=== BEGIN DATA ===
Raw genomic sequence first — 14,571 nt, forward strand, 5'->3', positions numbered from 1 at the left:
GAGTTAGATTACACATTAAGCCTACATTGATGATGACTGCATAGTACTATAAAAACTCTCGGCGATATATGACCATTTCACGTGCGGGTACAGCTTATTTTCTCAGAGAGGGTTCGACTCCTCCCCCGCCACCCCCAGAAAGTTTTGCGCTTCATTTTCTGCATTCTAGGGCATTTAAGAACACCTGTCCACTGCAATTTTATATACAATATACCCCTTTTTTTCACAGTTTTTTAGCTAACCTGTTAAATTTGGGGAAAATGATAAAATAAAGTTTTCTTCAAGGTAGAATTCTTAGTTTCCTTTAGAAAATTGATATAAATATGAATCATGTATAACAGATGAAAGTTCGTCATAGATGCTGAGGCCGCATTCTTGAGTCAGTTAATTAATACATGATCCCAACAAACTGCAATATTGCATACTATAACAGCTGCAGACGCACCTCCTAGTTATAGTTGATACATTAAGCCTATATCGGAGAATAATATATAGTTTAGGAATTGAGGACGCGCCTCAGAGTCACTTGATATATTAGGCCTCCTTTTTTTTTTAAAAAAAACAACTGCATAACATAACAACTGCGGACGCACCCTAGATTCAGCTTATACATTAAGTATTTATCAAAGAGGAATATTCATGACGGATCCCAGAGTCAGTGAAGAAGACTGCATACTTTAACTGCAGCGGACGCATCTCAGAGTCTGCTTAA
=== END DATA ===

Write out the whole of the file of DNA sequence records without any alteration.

Raw genomic sequence first — 14,571 nt, forward strand, 5'->3', positions numbered from 1 at the left:
GAGTTAGATTACACATTAAGCCTACATTGATGATGACTGCATAGTACTATAAAAACTCTCGGCGATATATGACCATTTCACGTGCGGGTACAGCTTATTTTCTCAGAGAGGGTTCGACTCCTCCCCCGCCACCCCCAGAAAGTTTTGCGCTTCATTTTCTGCATTCTAGGGCATTTAAGAACACCTGTCCACTGCAATTTTATATACAATATACCCCTTTTTTTCACAGTTTTTTAGCTAACCTGTTAAATTTGGGGAAAATGATAAAATAAAGTTTTCTTCAAGGTAGAATTCTTAGTTTCCTTTAGAAAATTGATATAAATATGAATCATGTATAACAGATGAAAGTTCGTCATAGATGCTGAGGCCGCATTCTTGAGTCAGTTAATTAATACATGATCCCAACAAACTGCAATATTGCATACTATAACAGCTGCAGACGCACCTCCTAGTTATAGTTGATACATTAAGCCTATATCGGAGAATAATATATAGTTTAGGAATTGAGGACGCGCCTCAGAGTCACTTGATATATTAGGCCTCCTTTTTTTTTTAAAAAAAACAACTGCATAACATAACAACTGCGGACGCACCCTAGATTCAGCTTATACATTAAGTATTTATCAAAGAGGAATATTCATGACGGATCCCAGAGTCAGTGAAGAAGACTGCATACTTTAACTGCAGCGGACGCATCTCAGAGTCTGCTTAA